Fibroblast growth factor (FGF) 23 is a bone-derived hormone that targets the kidney via FGF receptors (FGFR) and klotho, a transmembrane protein (?mKL?) that acts as an FGF23 co-receptor, thereby increasing renal phosphate excretion and lowering serum phosphate levels. In patients with chronic kidney disease (CKD), FGF23-responsiveness and phosphate reabsorption are impaired, leading to increased serum phosphate concentrations and FGF23 production in bone. Clinical studies have shown that elevated serum FGF23 levels are strongly associated with negative outcomes in CKD, such as cardiac hypertrophy and cardiovascular mortality. Our translational work indicates that circulating FGF23 can directly contribute to tissue injury that is associated with CKD. By activating FGF receptor (FGFR) 4 and subsequent phospholipase C? (PLC?)/calcineurin/nuclear factor of activated T cells (NFAT) signaling in cardiac myocytes, FGF23 induces cardiac hypertrophy and fibrosis in rodents. This pathologic effect occurs independently of klotho that is not expressed in the heart. Klotho also exists in a truncated soluble form (?sKL?) that is generated by proteolysis of mKL and released from the kidney. Experimental studies indicate that sKL has tissue-protective effects, including anti-hypertrophic and anti-fibrotic actions in the heart, similar to active vitamin D (?1,25D?), which also acts as a cardio-protective hormone. In patients with CKD, serum levels of sKL and 1,25D are significantly reduced, and it is thought that a loss of sKL?s and 1,25D?s protective effects contributes to CKD-associated tissue injury. Since our published and preliminary work indicates that sKL and 1,25D can inhibit FGF23-induced signaling and hypertrophy in cultured cardiac myocytes, we hypothesize that sKL and 1,25D attenuate pathologic actions of FGF23 in the heart.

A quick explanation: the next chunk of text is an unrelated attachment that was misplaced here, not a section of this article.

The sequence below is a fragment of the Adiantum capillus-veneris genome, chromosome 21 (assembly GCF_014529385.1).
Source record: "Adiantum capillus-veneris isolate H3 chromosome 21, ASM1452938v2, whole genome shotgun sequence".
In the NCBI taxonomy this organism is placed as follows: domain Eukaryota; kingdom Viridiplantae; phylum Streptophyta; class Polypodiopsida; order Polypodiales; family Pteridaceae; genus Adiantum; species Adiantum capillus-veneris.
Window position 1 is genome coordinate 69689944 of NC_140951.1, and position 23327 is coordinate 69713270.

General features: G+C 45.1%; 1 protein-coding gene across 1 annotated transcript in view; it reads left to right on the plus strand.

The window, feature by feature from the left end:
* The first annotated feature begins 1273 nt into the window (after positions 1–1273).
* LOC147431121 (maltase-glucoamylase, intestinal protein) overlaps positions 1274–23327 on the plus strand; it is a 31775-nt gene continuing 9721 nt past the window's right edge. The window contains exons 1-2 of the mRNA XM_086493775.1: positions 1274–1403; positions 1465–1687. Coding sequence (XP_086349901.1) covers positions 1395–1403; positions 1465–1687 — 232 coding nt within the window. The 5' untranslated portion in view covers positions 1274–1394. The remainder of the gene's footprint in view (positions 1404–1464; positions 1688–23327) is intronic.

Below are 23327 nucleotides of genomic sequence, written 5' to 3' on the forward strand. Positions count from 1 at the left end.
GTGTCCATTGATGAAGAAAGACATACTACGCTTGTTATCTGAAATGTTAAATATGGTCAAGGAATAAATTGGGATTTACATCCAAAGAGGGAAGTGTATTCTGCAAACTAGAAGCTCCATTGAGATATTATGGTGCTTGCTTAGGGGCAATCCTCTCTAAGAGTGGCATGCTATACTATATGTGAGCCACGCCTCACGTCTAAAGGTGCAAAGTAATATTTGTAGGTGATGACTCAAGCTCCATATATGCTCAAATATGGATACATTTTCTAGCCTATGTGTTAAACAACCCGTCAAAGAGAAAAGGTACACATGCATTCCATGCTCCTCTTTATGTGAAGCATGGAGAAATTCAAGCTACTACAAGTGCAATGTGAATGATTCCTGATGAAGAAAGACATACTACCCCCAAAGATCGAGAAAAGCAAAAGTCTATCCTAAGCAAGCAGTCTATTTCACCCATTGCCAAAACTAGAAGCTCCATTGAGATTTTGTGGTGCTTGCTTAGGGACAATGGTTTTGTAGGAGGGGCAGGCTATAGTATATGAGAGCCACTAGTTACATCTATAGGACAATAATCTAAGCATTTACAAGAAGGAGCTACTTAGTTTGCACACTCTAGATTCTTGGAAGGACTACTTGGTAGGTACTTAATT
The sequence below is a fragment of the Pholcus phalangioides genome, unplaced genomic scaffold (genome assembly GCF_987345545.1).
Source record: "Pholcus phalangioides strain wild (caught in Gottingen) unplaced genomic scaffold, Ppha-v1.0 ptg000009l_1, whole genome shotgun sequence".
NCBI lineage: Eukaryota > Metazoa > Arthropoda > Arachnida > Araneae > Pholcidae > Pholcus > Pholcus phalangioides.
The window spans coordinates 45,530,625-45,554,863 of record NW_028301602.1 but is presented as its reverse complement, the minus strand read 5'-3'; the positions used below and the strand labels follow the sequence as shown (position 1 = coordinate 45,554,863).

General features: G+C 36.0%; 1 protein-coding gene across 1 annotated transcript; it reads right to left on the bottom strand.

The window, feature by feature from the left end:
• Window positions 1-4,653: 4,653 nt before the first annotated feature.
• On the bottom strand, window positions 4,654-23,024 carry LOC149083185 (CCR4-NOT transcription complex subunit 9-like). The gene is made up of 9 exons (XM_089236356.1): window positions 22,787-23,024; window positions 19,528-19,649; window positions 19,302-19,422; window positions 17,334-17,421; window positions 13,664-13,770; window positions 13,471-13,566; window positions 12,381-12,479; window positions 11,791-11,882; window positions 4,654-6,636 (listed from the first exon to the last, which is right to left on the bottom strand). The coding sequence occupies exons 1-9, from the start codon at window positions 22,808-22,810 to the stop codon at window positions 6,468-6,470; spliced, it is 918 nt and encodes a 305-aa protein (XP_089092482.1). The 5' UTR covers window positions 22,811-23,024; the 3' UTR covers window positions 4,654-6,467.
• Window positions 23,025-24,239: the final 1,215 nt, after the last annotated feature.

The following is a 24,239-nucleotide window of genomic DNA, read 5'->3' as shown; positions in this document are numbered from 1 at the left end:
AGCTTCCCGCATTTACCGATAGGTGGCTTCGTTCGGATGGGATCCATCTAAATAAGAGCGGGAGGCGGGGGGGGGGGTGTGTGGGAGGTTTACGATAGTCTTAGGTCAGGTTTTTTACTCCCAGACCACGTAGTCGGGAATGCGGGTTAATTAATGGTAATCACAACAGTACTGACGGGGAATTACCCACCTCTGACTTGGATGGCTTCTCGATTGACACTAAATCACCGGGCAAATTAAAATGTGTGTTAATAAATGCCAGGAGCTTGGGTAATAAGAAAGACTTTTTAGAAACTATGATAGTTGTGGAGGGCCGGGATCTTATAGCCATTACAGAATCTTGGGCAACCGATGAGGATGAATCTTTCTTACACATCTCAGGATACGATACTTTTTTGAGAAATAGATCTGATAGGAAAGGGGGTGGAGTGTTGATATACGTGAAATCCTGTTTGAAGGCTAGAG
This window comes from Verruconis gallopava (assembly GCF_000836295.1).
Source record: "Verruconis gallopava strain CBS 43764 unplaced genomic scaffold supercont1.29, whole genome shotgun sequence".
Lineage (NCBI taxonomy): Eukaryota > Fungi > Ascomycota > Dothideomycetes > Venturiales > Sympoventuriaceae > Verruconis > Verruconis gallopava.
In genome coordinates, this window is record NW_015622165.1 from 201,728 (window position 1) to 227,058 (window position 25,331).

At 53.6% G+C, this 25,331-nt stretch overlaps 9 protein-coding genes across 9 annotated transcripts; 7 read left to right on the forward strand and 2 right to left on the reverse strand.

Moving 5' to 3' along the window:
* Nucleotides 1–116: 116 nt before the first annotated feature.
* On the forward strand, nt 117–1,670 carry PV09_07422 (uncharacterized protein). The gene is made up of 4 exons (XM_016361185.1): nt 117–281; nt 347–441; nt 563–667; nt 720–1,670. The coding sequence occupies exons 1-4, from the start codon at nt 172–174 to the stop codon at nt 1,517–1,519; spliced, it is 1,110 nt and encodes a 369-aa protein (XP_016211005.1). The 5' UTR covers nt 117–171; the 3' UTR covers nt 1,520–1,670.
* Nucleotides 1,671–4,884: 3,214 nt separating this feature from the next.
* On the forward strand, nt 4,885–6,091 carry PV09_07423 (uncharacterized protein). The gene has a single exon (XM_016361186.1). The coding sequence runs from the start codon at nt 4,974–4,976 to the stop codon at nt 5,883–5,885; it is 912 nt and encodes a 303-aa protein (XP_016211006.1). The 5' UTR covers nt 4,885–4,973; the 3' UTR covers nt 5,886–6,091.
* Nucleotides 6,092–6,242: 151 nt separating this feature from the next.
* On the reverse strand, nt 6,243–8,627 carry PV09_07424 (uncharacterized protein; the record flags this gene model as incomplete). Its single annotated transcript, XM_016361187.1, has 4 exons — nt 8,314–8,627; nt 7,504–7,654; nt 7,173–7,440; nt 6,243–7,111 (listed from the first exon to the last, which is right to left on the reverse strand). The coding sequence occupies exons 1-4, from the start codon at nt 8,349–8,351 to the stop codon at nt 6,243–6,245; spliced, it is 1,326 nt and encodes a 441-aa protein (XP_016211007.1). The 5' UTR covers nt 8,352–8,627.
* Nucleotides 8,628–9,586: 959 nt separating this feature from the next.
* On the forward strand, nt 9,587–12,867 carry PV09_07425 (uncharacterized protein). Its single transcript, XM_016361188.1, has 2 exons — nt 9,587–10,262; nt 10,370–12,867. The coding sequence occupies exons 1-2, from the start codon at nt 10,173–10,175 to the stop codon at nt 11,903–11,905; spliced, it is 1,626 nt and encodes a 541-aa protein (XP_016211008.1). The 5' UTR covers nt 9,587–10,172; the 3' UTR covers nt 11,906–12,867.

In Aim 1, we will study in mice on an adenine-rich diet (AD), a model for CKD with high FGF23 that develops cardiac hypertrophy, whether systemic sKL elevations by AAV delivery attenuate cardiac hypertrophy, and vise-versa, whether the absence of sKL in a mouse model with kidney-specific klotho deletion accelartes cardiac injury. In isolated cardiac myocytes, we will study the mechanism underlying sKL?s anti- hypertrophic effects and determine if by interacting with FGF23, sKL can block FGF23 binding to FGFR4 and/or FGFR4 activation.
In Aim 2, we will determine if administration of 1,25D has cardio-protective effects in mice on AD, as well as in genetically modified mice with constitutive FGFR4 activation and cardiac hypertrophy. We will also study if in mice with cardiac-specific deletion of the vitamin receptor (VDR) which spontaneously develop cardiac hypertrophy, the elevation of serum FGF23 levels by AD or by osmotic minipump infusions of recombinant FGF23 aggravates cardiac injury. We postulate that via the studied mechanism, elevated serum FGF23, and reduced serum levels of sKL and 1,25D, three clinical hallmarks of CKD, synergistically contribute to CKD-associated cardiac injury. A combination of pharmacological interventions activating VDR, elevating circulating sKL and blocking FGF23/FGFR4 signaling might have cardio-protective effects in patients with CKD.
Pathophysiologic disturbances in phosphate homeostasis, such as those in rare Mendelian disorders or in common disorders such as chronic kidney disease-mineral bone disorder (CKD- MBD), lead to severe cardiovascular disease. The cardiac manifestations that arise from these disorders currently have inadequate treatments and might be caused by non-traditional stimuli and pathomechanisms. We expect that our proposed studies targeting klotho- and vitamin D- mediated signaling pathways in the heart will reveal new mechanisms involved in the development of cardiac dysfunction that occurs in the context of elevated serum phosphate levels, providing novel cardio-protective therapeutic regimen.